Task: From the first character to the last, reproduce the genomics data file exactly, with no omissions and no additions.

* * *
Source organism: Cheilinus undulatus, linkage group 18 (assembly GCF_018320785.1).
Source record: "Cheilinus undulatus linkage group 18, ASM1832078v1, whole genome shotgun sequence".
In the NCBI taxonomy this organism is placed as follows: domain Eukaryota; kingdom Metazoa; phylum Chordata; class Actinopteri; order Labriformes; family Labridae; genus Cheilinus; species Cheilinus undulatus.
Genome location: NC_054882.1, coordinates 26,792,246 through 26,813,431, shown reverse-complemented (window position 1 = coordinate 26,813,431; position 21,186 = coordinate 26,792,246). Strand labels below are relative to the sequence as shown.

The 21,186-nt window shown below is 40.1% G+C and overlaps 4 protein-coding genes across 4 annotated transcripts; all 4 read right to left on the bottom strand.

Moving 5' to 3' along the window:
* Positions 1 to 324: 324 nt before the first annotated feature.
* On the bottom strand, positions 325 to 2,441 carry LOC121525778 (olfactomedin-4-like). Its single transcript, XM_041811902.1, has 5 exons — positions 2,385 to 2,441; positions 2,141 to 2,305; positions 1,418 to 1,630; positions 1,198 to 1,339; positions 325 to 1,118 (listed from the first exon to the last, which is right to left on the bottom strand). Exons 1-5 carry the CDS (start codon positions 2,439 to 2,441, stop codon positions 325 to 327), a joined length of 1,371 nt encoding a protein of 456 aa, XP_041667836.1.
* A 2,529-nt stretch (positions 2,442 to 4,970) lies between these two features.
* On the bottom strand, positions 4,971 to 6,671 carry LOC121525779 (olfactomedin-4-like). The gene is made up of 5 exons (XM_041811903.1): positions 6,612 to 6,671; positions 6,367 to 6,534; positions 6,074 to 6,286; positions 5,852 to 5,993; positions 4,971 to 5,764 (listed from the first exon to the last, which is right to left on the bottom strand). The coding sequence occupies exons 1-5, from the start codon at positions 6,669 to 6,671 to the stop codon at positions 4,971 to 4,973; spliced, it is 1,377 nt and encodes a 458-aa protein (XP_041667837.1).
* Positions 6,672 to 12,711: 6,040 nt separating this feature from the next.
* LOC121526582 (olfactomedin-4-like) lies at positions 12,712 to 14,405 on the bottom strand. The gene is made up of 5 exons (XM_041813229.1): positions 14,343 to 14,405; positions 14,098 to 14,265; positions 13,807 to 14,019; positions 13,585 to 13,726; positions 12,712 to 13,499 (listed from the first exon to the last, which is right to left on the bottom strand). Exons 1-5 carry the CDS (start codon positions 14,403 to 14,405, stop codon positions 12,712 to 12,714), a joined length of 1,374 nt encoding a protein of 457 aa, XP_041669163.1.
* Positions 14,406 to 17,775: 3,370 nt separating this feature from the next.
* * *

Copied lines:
Source organism: Cheilinus undulatus, linkage group 18 (assembly GCF_018320785.1).
Source record: "Cheilinus undulatus linkage group 18, ASM1832078v1, whole genome shotgun sequence".
In the NCBI taxonomy this organism is placed as follows: domain Eukaryota; kingdom Metazoa; phylum Chordata; class Actinopteri; order Labriformes; family Labridae; genus Cheilinus; species Cheilinus undulatus.
Genome location: NC_054882.1, coordinates 26,792,246 through 26,813,431, shown reverse-complemented (window position 1 = coordinate 26,813,431; position 21,186 = coordinate 26,792,246). Strand labels below are relative to the sequence as shown.

The 21,186-nt window shown below is 40.1% G+C and overlaps 4 protein-coding genes across 4 annotated transcripts; all 4 read right to left on the bottom strand.

Moving 5' to 3' along the window:
* Positions 1 to 324: 324 nt before the first annotated feature.
* On the bottom strand, positions 325 to 2,441 carry LOC121525778 (olfactomedin-4-like). Its single transcript, XM_041811902.1, has 5 exons — positions 2,385 to 2,441; positions 2,141 to 2,305; positions 1,418 to 1,630; positions 1,198 to 1,339; positions 325 to 1,118 (listed from the first exon to the last, which is right to left on the bottom strand). Exons 1-5 carry the CDS (start codon positions 2,439 to 2,441, stop codon positions 325 to 327), a joined length of 1,371 nt encoding a protein of 456 aa, XP_041667836.1.
* A 2,529-nt stretch (positions 2,442 to 4,970) lies between these two features.
* On the bottom strand, positions 4,971 to 6,671 carry LOC121525779 (olfactomedin-4-like). The gene is made up of 5 exons (XM_041811903.1): positions 6,612 to 6,671; positions 6,367 to 6,534; positions 6,074 to 6,286; positions 5,852 to 5,993; positions 4,971 to 5,764 (listed from the first exon to the last, which is right to left on the bottom strand). The coding sequence occupies exons 1-5, from the start codon at positions 6,669 to 6,671 to the stop codon at positions 4,971 to 4,973; spliced, it is 1,377 nt and encodes a 458-aa protein (XP_041667837.1).
* Positions 6,672 to 12,711: 6,040 nt separating this feature from the next.
* LOC121526582 (olfactomedin-4-like) lies at positions 12,712 to 14,405 on the bottom strand. The gene is made up of 5 exons (XM_041813229.1): positions 14,343 to 14,405; positions 14,098 to 14,265; positions 13,807 to 14,019; positions 13,585 to 13,726; positions 12,712 to 13,499 (listed from the first exon to the last, which is right to left on the bottom strand). Exons 1-5 carry the CDS (start codon positions 14,403 to 14,405, stop codon positions 12,712 to 12,714), a joined length of 1,374 nt encoding a protein of 457 aa, XP_041669163.1.
* Positions 14,406 to 17,775: 3,370 nt separating this feature from the next.